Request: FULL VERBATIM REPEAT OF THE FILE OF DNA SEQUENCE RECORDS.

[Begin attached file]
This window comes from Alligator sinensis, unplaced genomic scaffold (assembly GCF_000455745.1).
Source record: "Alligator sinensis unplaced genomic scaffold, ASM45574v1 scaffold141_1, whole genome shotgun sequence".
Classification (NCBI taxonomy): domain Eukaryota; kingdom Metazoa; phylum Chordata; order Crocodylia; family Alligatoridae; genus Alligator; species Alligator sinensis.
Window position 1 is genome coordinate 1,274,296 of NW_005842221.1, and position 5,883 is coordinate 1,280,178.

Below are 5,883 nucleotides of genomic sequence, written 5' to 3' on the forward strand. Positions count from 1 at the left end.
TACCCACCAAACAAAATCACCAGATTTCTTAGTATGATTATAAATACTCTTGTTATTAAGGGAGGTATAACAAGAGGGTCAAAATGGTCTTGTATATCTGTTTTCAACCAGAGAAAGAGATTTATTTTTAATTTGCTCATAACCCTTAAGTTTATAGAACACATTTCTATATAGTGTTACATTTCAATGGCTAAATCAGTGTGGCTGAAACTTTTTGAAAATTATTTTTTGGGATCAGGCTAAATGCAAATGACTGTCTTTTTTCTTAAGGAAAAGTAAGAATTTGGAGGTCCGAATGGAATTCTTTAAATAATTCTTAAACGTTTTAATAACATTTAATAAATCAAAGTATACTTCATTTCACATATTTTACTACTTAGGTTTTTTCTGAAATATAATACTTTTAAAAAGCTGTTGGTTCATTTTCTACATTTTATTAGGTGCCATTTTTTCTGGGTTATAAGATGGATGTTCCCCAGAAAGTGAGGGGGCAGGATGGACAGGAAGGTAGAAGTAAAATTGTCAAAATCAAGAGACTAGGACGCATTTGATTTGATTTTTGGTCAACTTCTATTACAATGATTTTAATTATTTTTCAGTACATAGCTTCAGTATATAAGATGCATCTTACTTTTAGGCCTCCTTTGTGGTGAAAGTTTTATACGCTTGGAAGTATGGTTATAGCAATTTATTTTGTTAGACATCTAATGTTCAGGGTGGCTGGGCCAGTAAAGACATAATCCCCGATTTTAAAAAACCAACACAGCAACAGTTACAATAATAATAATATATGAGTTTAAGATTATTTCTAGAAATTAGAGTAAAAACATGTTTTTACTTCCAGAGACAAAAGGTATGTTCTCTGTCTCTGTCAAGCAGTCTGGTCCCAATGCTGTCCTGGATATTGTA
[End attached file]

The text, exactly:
This window comes from Alligator sinensis, unplaced genomic scaffold (assembly GCF_000455745.1).
Source record: "Alligator sinensis unplaced genomic scaffold, ASM45574v1 scaffold141_1, whole genome shotgun sequence".
Classification (NCBI taxonomy): domain Eukaryota; kingdom Metazoa; phylum Chordata; order Crocodylia; family Alligatoridae; genus Alligator; species Alligator sinensis.
Window position 1 is genome coordinate 1,274,296 of NW_005842221.1, and position 5,883 is coordinate 1,280,178.

Below are 5,883 nucleotides of genomic sequence, written 5' to 3' on the forward strand. Positions count from 1 at the left end.
TACCCACCAAACAAAATCACCAGATTTCTTAGTATGATTATAAATACTCTTGTTATTAAGGGAGGTATAACAAGAGGGTCAAAATGGTCTTGTATATCTGTTTTCAACCAGAGAAAGAGATTTATTTTTAATTTGCTCATAACCCTTAAGTTTATAGAACACATTTCTATATAGTGTTACATTTCAATGGCTAAATCAGTGTGGCTGAAACTTTTTGAAAATTATTTTTTGGGATCAGGCTAAATGCAAATGACTGTCTTTTTTCTTAAGGAAAAGTAAGAATTTGGAGGTCCGAATGGAATTCTTTAAATAATTCTTAAACGTTTTAATAACATTTAATAAATCAAAGTATACTTCATTTCACATATTTTACTACTTAGGTTTTTTCTGAAATATAATACTTTTAAAAAGCTGTTGGTTCATTTTCTACATTTTATTAGGTGCCATTTTTTCTGGGTTATAAGATGGATGTTCCCCAGAAAGTGAGGGGGCAGGATGGACAGGAAGGTAGAAGTAAAATTGTCAAAATCAAGAGACTAGGACGCATTTGATTTGATTTTTGGTCAACTTCTATTACAATGATTTTAATTATTTTTCAGTACATAGCTTCAGTATATAAGATGCATCTTACTTTTAGGCCTCCTTTGTGGTGAAAGTTTTATACGCTTGGAAGTATGGTTATAGCAATTTATTTTGTTAGACATCTAATGTTCAGGGTGGCTGGGCCAGTAAAGACATAATCCCCGATTTTAAAAAACCAACACAGCAACAGTTACAATAATAATAATATATGAGTTTAAGATTATTTCTAGAAATTAGAGTAAAAACATGTTTTTACTTCCAGAGACAAAAGGTATGTTCTCTGTCTCTGTCAAGCAGTCTGGTCCCAATGCTGTCCTGGATATTGTA